Photo: Courtesy of Wikipedia Commons.
Sometime while we were all busy living and dying and getting a new puppy, the little acronym we use to stand in for laughter grew up. It went to college, it studied abroad, it experimented with lowercase letters, and now it's old enough to rent a car. Yes, LOL is turning 25 this month, making it one of the grand dames of Internet speak.
In fact, it might even be older than that, though not Victorian-old like some text speak. The first documented use was in a newsletter from a software company in May 1989, but a man named Wayne Pearson says he coined it in the early to mid '80s when his friend said something so funny that he couldn't help but LOL, and so it was typed.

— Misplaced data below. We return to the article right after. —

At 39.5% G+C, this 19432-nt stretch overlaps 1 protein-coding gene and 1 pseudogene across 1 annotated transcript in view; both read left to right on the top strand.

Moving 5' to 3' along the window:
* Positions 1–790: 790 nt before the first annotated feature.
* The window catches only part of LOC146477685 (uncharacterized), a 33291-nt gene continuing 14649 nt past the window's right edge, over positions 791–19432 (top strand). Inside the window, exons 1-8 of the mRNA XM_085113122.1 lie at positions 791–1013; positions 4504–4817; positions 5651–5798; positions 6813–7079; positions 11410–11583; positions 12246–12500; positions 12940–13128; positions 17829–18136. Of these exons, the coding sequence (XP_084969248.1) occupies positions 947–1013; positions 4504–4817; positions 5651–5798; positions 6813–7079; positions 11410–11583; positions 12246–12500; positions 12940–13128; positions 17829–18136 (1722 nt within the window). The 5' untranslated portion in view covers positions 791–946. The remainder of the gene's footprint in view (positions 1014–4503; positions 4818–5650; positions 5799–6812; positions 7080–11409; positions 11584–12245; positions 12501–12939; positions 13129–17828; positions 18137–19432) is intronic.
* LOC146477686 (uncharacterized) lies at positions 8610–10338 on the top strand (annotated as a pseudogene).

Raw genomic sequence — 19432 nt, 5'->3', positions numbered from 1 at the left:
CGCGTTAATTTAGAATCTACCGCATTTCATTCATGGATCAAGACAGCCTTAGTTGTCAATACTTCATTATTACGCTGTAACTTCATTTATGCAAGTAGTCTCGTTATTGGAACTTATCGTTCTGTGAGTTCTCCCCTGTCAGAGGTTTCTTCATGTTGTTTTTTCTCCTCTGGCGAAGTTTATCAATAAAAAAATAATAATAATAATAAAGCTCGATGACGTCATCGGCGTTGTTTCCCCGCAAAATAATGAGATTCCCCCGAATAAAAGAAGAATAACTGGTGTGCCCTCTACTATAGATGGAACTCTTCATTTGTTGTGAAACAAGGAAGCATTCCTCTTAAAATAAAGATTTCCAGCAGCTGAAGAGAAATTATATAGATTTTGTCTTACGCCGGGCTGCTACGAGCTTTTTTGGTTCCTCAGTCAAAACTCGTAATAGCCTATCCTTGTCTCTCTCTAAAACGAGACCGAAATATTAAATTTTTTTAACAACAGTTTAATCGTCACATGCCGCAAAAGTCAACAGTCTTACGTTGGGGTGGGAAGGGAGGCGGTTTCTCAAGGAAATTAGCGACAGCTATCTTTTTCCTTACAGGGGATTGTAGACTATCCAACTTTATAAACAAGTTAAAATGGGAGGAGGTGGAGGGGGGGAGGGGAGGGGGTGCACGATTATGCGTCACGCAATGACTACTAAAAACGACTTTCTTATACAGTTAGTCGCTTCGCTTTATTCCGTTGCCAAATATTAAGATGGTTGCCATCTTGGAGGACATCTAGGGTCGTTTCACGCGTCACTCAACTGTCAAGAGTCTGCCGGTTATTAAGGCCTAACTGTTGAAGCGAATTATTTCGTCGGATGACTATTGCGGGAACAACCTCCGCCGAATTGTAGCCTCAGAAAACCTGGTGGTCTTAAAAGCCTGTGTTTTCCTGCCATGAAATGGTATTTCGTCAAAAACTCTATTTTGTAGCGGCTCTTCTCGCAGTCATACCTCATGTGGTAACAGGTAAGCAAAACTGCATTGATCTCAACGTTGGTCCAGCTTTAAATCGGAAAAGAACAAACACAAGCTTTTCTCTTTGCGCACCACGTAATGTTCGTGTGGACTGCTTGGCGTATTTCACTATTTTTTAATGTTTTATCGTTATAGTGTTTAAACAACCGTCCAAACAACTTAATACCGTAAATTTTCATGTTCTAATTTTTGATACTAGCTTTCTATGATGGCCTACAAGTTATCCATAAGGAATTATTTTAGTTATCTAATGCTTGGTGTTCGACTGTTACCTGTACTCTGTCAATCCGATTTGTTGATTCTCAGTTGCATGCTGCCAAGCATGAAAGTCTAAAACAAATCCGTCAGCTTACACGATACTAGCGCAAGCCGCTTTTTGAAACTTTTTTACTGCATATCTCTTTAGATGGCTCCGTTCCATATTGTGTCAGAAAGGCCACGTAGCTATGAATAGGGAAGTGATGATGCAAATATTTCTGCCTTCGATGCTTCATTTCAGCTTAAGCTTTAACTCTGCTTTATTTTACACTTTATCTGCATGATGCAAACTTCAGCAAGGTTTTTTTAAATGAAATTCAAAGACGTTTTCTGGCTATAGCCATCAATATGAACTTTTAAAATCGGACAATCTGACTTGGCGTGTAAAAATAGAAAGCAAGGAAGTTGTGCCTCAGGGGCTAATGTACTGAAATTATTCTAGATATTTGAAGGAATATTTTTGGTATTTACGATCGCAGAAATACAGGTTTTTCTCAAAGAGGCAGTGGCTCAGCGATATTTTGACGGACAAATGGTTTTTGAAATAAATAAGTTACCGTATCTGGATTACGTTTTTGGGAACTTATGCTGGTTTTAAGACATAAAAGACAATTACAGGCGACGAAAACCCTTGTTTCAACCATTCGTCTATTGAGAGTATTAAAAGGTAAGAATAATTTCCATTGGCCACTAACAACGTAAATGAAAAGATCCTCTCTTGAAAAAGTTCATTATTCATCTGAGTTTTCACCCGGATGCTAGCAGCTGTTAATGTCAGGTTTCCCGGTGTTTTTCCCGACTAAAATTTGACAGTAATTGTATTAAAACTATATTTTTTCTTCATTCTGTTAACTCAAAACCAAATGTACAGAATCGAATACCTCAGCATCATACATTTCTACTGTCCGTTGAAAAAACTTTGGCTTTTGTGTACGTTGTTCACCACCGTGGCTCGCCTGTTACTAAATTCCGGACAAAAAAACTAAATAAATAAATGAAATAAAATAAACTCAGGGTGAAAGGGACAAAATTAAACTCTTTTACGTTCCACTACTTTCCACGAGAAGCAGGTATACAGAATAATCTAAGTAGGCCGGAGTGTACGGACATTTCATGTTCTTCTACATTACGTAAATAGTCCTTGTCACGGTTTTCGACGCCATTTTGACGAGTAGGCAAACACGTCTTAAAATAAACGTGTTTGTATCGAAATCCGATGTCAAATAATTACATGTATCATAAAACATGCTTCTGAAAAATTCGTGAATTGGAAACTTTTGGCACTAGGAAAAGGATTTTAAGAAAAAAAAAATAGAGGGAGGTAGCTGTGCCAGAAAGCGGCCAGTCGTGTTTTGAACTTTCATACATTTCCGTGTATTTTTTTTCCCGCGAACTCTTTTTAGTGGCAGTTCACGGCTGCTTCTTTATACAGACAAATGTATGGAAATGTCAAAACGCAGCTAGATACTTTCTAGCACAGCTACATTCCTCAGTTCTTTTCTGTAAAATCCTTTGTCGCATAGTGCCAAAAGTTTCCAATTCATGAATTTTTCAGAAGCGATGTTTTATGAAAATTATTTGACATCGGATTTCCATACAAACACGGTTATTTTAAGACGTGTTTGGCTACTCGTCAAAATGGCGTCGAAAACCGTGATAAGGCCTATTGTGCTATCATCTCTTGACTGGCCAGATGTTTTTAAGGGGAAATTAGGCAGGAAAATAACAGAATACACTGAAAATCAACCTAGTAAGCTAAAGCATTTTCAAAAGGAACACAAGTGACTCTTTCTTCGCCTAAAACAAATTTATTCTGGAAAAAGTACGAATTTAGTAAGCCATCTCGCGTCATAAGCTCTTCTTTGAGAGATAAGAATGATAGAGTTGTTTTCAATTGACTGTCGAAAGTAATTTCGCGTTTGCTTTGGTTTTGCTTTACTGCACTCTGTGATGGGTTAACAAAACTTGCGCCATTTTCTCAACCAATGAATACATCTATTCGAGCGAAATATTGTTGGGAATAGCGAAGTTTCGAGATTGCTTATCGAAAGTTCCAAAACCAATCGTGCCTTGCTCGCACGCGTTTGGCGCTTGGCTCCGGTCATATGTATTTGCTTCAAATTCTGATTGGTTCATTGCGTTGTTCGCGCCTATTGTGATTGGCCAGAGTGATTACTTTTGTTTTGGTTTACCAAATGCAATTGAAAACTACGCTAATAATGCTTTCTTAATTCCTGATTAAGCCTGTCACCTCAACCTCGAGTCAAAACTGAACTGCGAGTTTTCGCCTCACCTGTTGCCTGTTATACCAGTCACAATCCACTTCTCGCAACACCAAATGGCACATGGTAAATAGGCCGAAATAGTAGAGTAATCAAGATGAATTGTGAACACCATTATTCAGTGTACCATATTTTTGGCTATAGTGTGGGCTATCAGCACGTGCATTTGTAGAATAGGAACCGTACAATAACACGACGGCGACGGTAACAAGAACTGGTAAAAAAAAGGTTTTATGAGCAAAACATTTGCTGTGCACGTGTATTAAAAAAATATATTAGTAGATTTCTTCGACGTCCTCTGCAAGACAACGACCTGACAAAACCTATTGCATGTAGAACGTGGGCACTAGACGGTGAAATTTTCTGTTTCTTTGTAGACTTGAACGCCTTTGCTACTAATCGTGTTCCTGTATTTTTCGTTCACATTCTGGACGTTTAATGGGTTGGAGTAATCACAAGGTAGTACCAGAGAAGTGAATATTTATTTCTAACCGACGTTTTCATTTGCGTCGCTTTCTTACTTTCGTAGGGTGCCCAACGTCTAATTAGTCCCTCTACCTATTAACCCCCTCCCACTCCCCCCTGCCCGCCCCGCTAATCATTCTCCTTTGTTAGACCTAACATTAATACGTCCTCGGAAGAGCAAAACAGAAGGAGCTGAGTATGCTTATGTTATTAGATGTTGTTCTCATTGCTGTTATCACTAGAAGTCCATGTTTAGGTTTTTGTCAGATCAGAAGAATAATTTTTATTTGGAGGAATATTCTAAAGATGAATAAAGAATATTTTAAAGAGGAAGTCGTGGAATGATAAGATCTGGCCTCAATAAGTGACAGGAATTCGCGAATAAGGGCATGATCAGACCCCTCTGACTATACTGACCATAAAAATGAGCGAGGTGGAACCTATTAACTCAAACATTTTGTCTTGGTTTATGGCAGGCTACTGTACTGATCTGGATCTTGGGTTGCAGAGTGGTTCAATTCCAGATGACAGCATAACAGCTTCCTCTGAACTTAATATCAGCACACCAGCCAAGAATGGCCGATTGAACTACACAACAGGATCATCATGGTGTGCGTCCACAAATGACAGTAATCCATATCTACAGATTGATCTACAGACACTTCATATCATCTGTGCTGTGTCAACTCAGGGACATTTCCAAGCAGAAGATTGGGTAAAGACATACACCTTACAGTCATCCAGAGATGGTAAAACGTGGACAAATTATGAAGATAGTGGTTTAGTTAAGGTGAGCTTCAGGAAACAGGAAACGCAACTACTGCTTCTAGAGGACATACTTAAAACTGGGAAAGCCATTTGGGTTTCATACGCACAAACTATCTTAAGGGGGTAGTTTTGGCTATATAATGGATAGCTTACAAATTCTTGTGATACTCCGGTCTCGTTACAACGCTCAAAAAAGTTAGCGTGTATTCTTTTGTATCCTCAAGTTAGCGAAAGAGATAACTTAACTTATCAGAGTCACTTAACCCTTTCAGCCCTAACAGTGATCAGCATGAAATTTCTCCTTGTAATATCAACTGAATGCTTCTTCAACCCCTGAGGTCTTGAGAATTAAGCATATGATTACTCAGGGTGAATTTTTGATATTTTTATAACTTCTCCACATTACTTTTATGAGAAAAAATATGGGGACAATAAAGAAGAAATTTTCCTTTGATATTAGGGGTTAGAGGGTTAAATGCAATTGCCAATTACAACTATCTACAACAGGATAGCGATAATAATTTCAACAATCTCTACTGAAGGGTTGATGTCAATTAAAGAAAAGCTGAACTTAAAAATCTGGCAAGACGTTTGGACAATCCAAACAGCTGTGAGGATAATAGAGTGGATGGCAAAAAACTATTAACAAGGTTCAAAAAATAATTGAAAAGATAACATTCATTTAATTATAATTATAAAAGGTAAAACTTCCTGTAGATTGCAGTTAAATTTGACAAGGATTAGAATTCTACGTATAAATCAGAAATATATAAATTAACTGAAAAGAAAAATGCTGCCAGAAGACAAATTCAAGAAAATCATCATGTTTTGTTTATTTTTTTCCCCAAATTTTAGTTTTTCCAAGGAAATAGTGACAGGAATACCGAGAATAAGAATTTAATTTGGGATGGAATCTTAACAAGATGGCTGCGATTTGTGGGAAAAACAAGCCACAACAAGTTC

It's hardly the only acronym to hit this milestone. The 1989 newsletter is a glossary to all the shorthand one needed to prepare themselves for the information superhighway. Acronyms like BRB and BTW are there, but the best are the ones that didn't stick: LTNT (long time no type), TTFN (ta ta for now), and LMTO (laughing my tush off). Maybe they'll make a comeback in another 25 years? (Slate)